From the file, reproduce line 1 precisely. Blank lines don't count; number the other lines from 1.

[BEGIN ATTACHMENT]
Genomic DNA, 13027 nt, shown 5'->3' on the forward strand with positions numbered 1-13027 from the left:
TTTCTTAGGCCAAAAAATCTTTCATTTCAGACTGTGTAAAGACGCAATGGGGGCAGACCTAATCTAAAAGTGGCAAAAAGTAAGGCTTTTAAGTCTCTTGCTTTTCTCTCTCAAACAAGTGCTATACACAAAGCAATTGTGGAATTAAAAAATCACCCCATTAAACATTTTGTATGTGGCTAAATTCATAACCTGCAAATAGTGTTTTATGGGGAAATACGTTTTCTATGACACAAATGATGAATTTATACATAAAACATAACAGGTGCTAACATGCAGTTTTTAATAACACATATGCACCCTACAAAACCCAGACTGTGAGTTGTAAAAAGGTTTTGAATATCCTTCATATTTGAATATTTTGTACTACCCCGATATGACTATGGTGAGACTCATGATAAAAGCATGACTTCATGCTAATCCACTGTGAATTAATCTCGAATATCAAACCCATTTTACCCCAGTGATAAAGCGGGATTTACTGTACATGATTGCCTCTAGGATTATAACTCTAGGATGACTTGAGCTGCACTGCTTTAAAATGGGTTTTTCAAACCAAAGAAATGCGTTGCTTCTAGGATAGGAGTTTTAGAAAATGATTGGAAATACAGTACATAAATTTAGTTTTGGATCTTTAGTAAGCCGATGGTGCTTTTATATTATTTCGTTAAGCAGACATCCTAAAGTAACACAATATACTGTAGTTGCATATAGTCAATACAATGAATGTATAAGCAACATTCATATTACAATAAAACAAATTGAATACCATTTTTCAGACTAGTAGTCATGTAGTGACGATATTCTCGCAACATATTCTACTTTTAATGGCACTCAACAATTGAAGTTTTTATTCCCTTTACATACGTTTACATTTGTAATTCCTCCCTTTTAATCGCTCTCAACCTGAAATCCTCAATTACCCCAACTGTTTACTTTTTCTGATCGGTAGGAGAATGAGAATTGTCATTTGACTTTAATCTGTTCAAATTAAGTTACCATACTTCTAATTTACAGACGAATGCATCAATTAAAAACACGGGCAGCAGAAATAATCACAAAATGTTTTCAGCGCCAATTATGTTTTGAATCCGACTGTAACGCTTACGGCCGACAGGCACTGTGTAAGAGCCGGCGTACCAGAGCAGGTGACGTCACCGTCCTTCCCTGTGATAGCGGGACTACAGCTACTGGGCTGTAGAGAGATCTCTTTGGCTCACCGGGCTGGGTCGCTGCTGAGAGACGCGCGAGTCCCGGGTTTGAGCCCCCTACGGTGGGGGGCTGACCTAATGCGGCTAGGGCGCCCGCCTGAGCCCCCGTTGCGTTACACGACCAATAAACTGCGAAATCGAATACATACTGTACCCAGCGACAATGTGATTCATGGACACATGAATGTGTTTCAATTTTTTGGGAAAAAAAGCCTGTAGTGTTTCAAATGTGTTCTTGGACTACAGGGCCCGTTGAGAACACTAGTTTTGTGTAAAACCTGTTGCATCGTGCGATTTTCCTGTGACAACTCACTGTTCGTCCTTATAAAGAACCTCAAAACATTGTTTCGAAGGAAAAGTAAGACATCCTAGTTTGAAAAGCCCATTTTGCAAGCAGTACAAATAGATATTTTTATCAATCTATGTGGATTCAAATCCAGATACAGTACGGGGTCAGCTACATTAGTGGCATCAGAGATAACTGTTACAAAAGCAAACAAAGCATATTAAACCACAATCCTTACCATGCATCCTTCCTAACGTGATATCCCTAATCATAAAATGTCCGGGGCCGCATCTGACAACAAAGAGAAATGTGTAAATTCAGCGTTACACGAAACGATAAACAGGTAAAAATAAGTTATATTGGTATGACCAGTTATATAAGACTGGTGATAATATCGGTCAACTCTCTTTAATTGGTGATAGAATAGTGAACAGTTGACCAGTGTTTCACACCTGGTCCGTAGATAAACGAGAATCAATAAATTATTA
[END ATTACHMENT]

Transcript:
Genomic DNA, 13027 nt, shown 5'->3' on the forward strand with positions numbered 1-13027 from the left: